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G576(P) Looked after children at risk of blood-borne infections: a quality improvement audit
  1. P Mikrou,
  2. G Cropp,
  3. V Sadavarte
  1. Child Development Centre, University Hospital North Midlands, Stoke-on-Trent, UK

Abstract

Looked After Children (LAC) is a term used to describe any children under the care of local authority. Currently, 83,000 children are Looked After in the UK and the number is steadily increasing. As part of a statutory health assessment, the British Association for Adoption &Fostering (BAAF) has published in 2008 a guidance to help with the identification, assessment, testing and referral of those children at risk of blood-borne infections (BBI).

In Community Paediatrics in our University teaching Hospital, specialist LAC clinics run 3 times per week. Our department trying to ensure that best care is delivered to this vulnerable population launched a quality improvement project, aiming to assess, how well and how effectively our service identifies and tests children at risk of BBI, interrogating simultaneously its cost-effectiveness. Taking into account the difficulties in organising and getting consent for investigations in the LAC population, the cost of those investigations to NHS, but, on the other hand, the implications of potentially missing a serious infectious disease, we wanted to ensure that only those children who met the criteria had a BBI screen.

We assessed our service provision through an audit, basing our standards on the 2008 BAAF guidance. This was a retrospective audit from June 2013 to June 2014. In total 212 children attended the specialist LAC clinic. A risk assessment was carried out, based on information about parental health and lifestyle and the results of antenatal screening for Hepatitis B, Syphilis and HIV. Hepatitis C results were only available in high risk population (IV drug users). 37 children (17%) were identified as needing a BBI screen. Out of these, only 22 children (60%) were screened. 8 out of the 22 children (36%) had a complete screen (including Hepatitis B/C and HIV); with the remaining having a partial screen. 12 children had Hepatitis C positive mothers. Worryingly, only 8 of those 12 children (66%) had a BBI screen. There were no Hepatitis B or HIV positive mothers. Reasons for not having a BBI screen were difficulties in obtaining consent, failure to identify the children at risk or to get the extended information about parental lifestyle and screening results. BBI screen revealed 2 children positive for Hepatitis C antibodies and appropriate follow-up was arranged. No children had a BBI screen when that was not indicated.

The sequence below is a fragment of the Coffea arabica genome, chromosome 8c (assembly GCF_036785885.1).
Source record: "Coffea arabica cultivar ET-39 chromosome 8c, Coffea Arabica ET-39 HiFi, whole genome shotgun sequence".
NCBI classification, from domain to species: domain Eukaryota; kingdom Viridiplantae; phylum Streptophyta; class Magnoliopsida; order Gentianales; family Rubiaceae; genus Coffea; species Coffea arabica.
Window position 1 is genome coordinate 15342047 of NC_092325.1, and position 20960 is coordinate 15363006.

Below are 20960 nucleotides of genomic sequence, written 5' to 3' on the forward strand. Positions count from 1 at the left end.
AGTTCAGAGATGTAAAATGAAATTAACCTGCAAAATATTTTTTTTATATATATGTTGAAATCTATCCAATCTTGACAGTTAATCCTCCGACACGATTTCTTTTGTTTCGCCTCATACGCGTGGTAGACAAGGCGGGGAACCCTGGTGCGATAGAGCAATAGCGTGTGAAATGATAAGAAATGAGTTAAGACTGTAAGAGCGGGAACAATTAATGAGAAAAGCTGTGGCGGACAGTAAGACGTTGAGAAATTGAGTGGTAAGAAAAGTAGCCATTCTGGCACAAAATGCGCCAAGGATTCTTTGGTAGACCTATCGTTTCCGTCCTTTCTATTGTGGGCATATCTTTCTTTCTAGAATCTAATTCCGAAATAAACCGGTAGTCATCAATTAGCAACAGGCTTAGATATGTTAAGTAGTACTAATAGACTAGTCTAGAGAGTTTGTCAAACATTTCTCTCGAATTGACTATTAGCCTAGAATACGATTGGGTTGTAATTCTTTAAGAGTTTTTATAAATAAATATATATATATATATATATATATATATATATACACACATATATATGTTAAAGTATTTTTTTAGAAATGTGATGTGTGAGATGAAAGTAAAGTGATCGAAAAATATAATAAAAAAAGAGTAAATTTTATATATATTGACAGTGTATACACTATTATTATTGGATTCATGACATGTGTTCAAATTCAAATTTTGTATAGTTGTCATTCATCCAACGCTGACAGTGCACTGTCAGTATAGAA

We subsequently developed a protocol in the form of two flowcharts. These will be included in the LAC health assessment paperwork and aim to promote clarity and good clinical practice. As failure to obtain consent played an important hindering factor in getting our vulnerable population screened, we suggested, when possible, consent is taken at the time of consultation. Improved communication and information sharing between Health and Social Care is essential. Finally, team education is greatly important and will be reinforced by the integration of BBI risk assessment to the induction programme of the new community trainees.

The feedback has so far been very positive. We strongly believe it promotes good clinical practice. We plan to implement this in March 2015 and we aim to maintain and reinforce those changes by continuous monitoring and evaluation of our service.

Looked After Children are, sadly, a growing population in our society. Their health promotion and safeguarding is a responsibility of both Social Care and Health Authority. It is crucial that we, as health professionals, constantly strive to offer a high quality service, by enhancing clinical enquiries and audits, supporting changes to practice and implementing those for improved patient outcomes and experiences.

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